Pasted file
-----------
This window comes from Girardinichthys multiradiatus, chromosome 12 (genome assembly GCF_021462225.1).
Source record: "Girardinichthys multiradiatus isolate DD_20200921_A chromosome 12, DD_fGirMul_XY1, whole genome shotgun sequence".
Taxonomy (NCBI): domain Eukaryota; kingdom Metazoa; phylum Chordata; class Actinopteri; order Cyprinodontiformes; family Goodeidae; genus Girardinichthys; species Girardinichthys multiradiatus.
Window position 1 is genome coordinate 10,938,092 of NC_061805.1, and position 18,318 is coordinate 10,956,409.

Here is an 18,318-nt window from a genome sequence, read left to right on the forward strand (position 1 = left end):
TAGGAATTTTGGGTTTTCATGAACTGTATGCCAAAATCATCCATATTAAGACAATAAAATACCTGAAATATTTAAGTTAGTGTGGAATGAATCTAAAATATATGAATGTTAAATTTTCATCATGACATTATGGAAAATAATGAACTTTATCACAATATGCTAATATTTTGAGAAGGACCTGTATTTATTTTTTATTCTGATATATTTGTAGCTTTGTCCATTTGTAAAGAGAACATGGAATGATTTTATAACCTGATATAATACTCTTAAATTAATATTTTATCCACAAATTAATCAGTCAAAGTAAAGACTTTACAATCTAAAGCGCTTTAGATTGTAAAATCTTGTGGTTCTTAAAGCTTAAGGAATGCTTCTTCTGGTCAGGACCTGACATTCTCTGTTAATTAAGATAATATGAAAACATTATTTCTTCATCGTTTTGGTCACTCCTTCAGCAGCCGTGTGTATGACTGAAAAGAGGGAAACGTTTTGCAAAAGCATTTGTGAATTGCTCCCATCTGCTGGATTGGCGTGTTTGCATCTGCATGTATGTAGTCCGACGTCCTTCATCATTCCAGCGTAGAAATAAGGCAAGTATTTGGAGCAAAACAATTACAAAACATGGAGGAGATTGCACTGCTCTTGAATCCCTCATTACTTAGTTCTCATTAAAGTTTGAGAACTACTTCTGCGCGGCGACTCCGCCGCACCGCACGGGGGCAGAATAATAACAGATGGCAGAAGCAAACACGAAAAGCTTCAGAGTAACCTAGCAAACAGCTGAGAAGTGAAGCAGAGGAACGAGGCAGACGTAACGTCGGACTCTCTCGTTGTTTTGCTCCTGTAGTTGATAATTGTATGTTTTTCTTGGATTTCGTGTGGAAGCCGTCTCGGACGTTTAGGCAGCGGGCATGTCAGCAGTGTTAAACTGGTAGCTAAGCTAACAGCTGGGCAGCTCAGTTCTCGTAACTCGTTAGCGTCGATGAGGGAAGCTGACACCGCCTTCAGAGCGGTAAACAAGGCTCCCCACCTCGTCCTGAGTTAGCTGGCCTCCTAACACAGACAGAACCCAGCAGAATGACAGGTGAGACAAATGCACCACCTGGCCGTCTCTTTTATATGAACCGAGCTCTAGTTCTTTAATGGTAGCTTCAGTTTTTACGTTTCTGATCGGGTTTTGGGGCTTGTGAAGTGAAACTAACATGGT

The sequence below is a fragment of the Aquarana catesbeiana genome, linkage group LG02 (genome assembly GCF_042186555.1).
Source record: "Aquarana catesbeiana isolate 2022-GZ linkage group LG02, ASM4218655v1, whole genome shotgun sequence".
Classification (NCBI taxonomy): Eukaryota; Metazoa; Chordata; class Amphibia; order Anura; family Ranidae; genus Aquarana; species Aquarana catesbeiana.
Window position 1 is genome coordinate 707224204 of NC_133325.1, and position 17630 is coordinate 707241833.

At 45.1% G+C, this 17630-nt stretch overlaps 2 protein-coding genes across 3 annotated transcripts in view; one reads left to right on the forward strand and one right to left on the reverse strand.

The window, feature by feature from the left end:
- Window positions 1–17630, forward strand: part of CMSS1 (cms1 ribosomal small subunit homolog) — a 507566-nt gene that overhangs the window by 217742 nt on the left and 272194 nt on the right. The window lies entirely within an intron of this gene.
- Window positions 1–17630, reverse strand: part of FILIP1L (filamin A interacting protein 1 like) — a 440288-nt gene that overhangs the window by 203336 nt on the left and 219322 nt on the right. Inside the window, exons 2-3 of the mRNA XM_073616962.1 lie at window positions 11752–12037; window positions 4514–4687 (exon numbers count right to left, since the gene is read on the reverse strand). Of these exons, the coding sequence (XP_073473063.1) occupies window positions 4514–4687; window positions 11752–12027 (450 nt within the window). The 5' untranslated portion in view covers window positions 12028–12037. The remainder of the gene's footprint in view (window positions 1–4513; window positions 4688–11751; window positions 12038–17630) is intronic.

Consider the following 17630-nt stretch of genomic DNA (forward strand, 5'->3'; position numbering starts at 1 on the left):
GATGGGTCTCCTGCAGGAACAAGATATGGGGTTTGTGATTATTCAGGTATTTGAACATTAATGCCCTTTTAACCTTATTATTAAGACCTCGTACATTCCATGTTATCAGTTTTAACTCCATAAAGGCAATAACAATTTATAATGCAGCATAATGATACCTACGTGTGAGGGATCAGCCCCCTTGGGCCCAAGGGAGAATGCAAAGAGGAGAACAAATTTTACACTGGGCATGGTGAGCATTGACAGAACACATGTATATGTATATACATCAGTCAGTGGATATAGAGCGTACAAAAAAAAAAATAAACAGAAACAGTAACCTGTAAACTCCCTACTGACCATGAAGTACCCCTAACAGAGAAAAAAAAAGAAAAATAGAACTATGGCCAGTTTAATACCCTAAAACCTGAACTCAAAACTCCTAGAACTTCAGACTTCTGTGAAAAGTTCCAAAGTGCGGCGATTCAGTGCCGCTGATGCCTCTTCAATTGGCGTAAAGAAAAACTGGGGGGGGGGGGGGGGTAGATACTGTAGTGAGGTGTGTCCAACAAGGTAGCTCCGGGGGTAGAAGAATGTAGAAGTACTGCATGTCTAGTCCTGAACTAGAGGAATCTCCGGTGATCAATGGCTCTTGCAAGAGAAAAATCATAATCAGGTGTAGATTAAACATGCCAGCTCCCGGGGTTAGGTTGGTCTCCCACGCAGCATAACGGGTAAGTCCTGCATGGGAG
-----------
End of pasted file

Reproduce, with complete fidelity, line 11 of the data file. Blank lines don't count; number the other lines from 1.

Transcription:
At 45.1% G+C, this 17630-nt stretch overlaps 2 protein-coding genes across 3 annotated transcripts in view; one reads left to right on the forward strand and one right to left on the reverse strand.